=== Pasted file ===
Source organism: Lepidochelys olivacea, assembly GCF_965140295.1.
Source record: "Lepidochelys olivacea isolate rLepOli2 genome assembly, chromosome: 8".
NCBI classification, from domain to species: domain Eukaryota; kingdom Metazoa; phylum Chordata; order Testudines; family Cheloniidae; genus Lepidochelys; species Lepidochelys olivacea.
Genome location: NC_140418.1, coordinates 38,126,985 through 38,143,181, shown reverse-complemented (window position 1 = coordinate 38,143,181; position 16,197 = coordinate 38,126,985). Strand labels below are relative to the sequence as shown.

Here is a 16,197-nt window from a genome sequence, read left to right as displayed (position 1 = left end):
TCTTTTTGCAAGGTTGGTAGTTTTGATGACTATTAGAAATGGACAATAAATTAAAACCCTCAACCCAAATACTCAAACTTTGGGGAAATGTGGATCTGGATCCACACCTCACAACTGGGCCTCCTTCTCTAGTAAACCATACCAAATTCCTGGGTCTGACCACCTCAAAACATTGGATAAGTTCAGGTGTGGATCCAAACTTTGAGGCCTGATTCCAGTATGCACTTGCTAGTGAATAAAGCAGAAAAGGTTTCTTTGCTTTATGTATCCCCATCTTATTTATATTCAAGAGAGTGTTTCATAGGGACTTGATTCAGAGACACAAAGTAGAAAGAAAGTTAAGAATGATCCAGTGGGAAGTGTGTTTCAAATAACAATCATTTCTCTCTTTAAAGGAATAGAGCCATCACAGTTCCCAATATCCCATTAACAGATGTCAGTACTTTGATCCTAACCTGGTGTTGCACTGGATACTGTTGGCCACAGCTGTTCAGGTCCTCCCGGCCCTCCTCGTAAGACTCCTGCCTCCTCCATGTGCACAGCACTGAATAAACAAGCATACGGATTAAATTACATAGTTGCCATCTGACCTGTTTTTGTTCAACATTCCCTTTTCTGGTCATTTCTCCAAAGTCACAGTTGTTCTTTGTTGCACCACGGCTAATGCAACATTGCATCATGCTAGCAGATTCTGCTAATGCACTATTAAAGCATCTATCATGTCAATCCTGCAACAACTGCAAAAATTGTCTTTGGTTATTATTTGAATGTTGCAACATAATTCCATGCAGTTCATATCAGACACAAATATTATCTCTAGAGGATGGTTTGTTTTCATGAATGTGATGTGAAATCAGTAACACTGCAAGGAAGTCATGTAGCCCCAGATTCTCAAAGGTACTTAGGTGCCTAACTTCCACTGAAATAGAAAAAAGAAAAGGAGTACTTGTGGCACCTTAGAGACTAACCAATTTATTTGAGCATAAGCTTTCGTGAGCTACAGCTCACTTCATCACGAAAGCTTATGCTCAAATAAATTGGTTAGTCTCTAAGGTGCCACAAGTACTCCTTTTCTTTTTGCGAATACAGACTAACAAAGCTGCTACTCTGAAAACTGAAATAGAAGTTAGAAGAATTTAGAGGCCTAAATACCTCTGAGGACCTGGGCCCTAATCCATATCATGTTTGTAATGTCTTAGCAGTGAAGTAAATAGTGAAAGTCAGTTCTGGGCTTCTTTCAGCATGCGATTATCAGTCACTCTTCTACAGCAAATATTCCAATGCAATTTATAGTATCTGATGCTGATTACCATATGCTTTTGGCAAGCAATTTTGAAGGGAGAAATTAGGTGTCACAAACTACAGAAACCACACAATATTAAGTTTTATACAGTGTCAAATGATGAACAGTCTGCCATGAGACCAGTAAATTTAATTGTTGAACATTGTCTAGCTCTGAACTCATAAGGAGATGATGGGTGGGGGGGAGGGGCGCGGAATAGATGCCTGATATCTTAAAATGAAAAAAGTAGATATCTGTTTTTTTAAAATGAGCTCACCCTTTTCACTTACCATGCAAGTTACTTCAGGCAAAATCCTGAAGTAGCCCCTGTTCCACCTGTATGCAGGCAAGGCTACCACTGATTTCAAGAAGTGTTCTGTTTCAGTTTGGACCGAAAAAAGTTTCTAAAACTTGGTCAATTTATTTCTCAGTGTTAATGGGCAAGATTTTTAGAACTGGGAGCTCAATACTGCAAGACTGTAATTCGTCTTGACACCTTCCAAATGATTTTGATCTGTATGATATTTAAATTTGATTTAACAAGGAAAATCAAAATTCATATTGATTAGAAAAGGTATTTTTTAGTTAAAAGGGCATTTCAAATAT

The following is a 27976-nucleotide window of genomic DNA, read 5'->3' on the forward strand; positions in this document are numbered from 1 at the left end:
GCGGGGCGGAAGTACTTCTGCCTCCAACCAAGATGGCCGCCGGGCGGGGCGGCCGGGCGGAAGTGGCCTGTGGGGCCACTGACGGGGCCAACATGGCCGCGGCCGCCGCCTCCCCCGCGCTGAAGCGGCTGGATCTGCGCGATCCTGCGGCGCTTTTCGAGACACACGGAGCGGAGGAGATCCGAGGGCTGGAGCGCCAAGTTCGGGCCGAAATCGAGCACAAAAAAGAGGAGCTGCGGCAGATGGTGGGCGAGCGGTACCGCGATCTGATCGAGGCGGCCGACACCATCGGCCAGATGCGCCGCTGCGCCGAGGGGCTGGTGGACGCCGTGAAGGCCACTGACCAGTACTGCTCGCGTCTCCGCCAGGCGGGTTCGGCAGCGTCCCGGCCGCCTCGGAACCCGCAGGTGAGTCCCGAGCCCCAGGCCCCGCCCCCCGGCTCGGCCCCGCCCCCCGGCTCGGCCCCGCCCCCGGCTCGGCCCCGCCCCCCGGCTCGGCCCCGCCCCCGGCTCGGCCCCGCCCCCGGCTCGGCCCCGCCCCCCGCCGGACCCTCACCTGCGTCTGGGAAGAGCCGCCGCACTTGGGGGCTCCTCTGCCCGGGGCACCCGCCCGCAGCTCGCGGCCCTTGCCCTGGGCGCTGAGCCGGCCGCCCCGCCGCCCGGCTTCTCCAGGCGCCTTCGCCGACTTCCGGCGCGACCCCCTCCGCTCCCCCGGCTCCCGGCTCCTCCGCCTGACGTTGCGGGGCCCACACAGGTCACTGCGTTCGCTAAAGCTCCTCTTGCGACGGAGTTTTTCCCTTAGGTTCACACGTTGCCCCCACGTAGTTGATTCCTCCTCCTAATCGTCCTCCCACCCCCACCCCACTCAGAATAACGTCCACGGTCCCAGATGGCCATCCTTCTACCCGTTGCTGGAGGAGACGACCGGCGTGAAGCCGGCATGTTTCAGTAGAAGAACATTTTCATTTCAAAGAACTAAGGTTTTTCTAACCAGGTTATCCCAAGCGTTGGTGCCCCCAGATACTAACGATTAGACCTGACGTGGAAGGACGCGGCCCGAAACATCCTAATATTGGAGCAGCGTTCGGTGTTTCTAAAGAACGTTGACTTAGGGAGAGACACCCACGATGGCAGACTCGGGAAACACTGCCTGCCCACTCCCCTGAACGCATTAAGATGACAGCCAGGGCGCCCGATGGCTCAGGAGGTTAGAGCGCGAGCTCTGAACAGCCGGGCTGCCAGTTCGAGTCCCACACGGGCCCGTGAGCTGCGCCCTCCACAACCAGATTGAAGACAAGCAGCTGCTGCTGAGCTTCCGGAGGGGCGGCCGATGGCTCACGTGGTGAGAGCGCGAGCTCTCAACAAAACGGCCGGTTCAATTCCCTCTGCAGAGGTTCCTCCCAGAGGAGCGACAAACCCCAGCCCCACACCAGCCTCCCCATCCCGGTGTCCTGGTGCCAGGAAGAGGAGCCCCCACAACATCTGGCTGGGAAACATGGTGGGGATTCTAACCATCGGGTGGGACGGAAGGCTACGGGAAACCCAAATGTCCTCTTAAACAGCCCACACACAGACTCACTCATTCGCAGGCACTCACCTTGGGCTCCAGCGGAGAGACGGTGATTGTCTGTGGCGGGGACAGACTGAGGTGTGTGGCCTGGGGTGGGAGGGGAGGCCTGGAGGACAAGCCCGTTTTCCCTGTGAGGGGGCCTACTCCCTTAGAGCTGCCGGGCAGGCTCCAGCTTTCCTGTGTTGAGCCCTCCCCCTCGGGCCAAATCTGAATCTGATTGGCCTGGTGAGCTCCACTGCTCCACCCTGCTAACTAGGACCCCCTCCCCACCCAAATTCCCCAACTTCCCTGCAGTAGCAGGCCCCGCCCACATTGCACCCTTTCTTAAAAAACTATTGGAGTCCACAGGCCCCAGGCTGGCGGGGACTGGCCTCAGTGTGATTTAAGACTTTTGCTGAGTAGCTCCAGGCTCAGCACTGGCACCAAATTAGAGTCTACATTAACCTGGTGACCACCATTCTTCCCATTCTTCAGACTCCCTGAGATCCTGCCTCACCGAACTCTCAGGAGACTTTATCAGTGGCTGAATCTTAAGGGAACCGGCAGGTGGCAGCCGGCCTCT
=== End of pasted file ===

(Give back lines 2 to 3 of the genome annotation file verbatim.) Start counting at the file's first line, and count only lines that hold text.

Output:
Source record: "Lepidochelys olivacea isolate rLepOli2 genome assembly, chromosome: 8".
NCBI classification, from domain to species: domain Eukaryota; kingdom Metazoa; phylum Chordata; order Testudines; family Cheloniidae; genus Lepidochelys; species Lepidochelys olivacea.